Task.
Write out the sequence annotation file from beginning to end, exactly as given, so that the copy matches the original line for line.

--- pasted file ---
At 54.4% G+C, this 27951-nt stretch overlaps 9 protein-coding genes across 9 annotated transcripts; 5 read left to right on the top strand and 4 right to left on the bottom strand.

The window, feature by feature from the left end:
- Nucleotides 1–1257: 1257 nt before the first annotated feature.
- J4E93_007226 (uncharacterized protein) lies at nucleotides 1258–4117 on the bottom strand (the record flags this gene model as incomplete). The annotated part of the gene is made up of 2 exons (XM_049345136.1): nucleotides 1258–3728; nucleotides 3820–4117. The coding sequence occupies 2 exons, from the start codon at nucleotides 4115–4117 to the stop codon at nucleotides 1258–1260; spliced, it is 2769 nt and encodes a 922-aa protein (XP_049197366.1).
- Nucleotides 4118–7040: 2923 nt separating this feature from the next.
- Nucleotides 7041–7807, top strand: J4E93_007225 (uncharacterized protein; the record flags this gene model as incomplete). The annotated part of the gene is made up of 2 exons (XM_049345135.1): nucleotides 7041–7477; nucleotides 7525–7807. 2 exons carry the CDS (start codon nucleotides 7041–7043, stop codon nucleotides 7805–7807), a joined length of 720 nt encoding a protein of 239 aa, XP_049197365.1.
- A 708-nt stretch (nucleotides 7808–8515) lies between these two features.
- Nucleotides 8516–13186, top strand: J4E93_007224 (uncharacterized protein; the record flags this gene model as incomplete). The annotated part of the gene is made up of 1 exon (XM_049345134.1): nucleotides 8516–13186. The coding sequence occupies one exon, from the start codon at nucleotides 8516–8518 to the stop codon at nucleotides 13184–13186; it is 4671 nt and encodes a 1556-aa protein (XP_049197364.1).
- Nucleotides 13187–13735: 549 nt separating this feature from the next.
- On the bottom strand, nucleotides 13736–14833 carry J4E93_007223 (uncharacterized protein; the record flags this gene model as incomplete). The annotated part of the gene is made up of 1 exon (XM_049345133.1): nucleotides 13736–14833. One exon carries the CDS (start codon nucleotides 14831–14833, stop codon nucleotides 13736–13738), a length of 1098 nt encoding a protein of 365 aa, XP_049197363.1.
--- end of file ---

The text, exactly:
At 54.4% G+C, this 27951-nt stretch overlaps 9 protein-coding genes across 9 annotated transcripts; 5 read left to right on the top strand and 4 right to left on the bottom strand.

The window, feature by feature from the left end:
- Nucleotides 1–1257: 1257 nt before the first annotated feature.
- J4E93_007226 (uncharacterized protein) lies at nucleotides 1258–4117 on the bottom strand (the record flags this gene model as incomplete). The annotated part of the gene is made up of 2 exons (XM_049345136.1): nucleotides 1258–3728; nucleotides 3820–4117. The coding sequence occupies 2 exons, from the start codon at nucleotides 4115–4117 to the stop codon at nucleotides 1258–1260; spliced, it is 2769 nt and encodes a 922-aa protein (XP_049197366.1).
- Nucleotides 4118–7040: 2923 nt separating this feature from the next.
- Nucleotides 7041–7807, top strand: J4E93_007225 (uncharacterized protein; the record flags this gene model as incomplete). The annotated part of the gene is made up of 2 exons (XM_049345135.1): nucleotides 7041–7477; nucleotides 7525–7807. 2 exons carry the CDS (start codon nucleotides 7041–7043, stop codon nucleotides 7805–7807), a joined length of 720 nt encoding a protein of 239 aa, XP_049197365.1.
- A 708-nt stretch (nucleotides 7808–8515) lies between these two features.
- Nucleotides 8516–13186, top strand: J4E93_007224 (uncharacterized protein; the record flags this gene model as incomplete). The annotated part of the gene is made up of 1 exon (XM_049345134.1): nucleotides 8516–13186. The coding sequence occupies one exon, from the start codon at nucleotides 8516–8518 to the stop codon at nucleotides 13184–13186; it is 4671 nt and encodes a 1556-aa protein (XP_049197364.1).
- Nucleotides 13187–13735: 549 nt separating this feature from the next.
- On the bottom strand, nucleotides 13736–14833 carry J4E93_007223 (uncharacterized protein; the record flags this gene model as incomplete). The annotated part of the gene is made up of 1 exon (XM_049345133.1): nucleotides 13736–14833. One exon carries the CDS (start codon nucleotides 14831–14833, stop codon nucleotides 13736–13738), a length of 1098 nt encoding a protein of 365 aa, XP_049197363.1.